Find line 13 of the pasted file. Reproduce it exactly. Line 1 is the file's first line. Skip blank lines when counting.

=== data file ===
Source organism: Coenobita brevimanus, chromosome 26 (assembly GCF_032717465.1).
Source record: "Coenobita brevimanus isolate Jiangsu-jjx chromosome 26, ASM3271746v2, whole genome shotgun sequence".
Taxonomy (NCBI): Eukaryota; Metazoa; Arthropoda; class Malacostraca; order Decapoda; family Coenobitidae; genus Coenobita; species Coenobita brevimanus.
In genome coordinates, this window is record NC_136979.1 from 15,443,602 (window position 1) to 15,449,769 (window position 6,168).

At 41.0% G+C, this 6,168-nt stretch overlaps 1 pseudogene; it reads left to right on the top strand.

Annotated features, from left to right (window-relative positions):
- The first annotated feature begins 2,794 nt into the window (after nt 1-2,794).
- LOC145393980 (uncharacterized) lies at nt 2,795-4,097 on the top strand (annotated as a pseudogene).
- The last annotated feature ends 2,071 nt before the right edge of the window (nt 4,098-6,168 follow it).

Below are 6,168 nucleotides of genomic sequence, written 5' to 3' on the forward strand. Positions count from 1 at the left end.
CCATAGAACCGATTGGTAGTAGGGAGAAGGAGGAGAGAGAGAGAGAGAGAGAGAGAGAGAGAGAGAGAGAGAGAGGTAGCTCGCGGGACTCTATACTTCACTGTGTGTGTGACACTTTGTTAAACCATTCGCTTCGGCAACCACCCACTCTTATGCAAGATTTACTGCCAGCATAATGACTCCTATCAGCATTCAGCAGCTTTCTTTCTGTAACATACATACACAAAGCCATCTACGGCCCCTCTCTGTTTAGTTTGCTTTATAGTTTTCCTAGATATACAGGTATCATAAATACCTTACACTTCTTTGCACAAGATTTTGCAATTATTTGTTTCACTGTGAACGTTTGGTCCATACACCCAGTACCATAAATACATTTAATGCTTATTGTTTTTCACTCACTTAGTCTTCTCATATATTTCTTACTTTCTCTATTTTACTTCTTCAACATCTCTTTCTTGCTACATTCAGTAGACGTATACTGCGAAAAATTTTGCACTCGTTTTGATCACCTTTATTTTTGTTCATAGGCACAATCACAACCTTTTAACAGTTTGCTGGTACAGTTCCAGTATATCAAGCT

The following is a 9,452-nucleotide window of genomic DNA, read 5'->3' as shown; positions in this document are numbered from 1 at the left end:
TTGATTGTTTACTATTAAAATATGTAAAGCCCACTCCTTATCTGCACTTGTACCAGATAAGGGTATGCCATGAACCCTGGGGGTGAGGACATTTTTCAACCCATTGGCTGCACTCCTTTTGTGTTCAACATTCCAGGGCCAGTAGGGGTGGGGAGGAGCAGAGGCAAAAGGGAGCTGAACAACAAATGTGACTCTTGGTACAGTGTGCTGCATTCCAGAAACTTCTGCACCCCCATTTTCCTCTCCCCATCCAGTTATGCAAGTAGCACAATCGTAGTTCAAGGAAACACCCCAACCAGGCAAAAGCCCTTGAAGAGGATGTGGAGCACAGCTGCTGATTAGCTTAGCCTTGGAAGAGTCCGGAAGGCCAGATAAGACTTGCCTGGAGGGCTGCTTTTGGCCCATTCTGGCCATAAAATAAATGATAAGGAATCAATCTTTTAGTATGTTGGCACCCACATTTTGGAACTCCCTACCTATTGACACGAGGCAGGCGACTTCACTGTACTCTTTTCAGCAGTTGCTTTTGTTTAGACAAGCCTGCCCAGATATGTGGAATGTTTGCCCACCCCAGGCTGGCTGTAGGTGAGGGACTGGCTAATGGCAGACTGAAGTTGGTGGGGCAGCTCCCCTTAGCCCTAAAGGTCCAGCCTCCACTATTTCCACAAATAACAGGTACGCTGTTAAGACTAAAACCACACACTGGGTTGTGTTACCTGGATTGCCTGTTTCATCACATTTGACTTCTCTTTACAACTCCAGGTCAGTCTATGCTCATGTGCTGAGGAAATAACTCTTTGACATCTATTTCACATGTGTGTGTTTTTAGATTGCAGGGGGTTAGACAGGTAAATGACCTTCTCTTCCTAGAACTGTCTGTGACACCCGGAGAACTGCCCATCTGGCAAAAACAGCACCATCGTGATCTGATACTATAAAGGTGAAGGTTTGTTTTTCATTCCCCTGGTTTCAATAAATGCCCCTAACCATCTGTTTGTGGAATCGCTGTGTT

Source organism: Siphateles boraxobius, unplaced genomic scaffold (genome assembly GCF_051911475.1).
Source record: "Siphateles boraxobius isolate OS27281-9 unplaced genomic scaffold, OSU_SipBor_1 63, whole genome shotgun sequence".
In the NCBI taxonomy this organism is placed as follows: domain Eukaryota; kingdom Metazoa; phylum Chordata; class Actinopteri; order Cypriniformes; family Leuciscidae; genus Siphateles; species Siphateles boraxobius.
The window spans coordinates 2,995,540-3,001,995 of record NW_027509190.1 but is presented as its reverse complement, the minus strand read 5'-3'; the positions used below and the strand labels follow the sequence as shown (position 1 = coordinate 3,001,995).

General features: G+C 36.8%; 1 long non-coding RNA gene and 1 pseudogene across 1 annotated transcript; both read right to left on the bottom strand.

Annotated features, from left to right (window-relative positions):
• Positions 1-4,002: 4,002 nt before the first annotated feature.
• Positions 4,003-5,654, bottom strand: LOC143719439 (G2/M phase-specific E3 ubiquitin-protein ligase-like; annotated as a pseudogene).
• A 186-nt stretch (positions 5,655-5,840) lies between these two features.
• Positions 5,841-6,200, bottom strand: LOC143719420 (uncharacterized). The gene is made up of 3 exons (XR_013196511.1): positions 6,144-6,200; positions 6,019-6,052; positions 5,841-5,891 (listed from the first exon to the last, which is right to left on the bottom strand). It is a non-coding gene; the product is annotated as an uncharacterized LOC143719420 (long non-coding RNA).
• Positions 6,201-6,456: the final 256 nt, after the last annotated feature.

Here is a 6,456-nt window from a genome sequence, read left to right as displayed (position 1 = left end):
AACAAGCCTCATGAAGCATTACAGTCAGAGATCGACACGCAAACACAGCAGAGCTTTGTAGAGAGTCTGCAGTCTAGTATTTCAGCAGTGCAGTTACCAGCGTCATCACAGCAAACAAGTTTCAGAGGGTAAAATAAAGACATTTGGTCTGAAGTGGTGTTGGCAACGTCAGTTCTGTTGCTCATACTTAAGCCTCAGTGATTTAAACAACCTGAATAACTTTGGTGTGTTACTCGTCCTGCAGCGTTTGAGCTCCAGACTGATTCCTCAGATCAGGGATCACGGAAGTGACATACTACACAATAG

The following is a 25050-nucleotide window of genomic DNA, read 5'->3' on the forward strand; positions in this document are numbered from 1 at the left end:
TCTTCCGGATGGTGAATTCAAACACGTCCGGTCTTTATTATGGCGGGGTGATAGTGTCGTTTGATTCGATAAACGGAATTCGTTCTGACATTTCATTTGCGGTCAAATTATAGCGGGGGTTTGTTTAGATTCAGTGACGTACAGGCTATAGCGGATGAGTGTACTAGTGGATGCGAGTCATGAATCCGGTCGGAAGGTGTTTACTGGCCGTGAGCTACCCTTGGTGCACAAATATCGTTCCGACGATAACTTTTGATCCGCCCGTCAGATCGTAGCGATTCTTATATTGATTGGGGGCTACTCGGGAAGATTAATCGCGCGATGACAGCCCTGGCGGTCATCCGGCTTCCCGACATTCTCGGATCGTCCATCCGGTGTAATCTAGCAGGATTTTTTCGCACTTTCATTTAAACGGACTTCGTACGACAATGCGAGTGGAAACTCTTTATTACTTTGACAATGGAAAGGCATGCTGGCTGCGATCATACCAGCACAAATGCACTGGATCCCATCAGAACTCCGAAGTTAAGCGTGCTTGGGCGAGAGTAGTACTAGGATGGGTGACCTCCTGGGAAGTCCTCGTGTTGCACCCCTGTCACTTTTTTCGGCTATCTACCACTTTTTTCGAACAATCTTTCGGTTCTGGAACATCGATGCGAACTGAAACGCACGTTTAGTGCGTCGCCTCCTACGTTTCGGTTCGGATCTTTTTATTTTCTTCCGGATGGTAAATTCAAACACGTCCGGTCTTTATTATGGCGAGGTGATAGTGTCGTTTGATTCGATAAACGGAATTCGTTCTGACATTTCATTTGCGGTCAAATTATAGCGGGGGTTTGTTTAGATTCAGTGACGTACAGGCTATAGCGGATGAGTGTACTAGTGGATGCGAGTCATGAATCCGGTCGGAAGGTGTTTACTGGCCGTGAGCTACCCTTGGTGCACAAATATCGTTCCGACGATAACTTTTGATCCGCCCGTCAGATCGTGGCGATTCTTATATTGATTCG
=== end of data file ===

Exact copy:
TTGATTGTTTACTATTAAAATATGTAAAGCCCACTCCTTATCTGCACTTGTACCAGATAAGGGTATGCCATGAACCCTGGGGGTGAGGACATTTTTCAACCCATTGGCTGCACTCCTTTTGTGTTCAACATTCCAGGGCCAGTAGGGGTGGGGAGGAGCAGAGGCAAAAGGGAGCTGAACAACAAATGTGACTCTTGGTACAGTGTGCTGCATTCCAGAAACTTCTGCACCCCCATTTTCCTCTCCCCATCCAGTTATGCAAGTAGCACAATCGTAGTTCAAGGAAACACCCCAACCAGGCAAAAGCCCTTGAAGAGGATGTGGAGCACAGCTGCTGATTAGCTTAGCCTTGGAAGAGTCCGGAAGGCCAGATAAGACTTGCCTGGAGGGCTGCTTTTGGCCCATTCTGGCCATAAAATAAATGATAAGGAATCAATCTTTTAGTATGTTGGCACCCACATTTTGGAACTCCCTACCTATTGACACGAGGCAGGCGACTTCACTGTACTCTTTTCAGCAGTTGCTTTTGTTTAGACAAGCCTGCCCAGATATGTGGAATGTTTGCCCACCCCAGGCTGGCTGTAGGTGAGGGACTGGCTAATGGCAGACTGAAGTTGGTGGGGCAGCTCCCCTTAGCCCTAAAGGTCCAGCCTCCACTATTTCCACAAATAACAGGTACGCTGTTAAGACTAAAACCACACACTGGGTTGTGTTACCTGGATTGCCTGTTTCATCACATTTGACTTCTCTTTACAACTCCAGGTCAGTCTATGCTCATGTGCTGAGGAAATAACTCTTTGACATCTATTTCACATGTGTGTGTTTTTAGATTGCAGGGGGTTAGACAGGTAAATGACCTTCTCTTCCTAGAACTGTCTGTGACACCCGGAGAACTGCCCATCTGGCAAAAACAGCACCATCGTGATCTGATACTATAAAGGTGAAGGTTTGTTTTTCATTCCCCTGGTTTCAATAAATGCCCCTAACCATCTGTTTGTGGAATCGCTGTGTT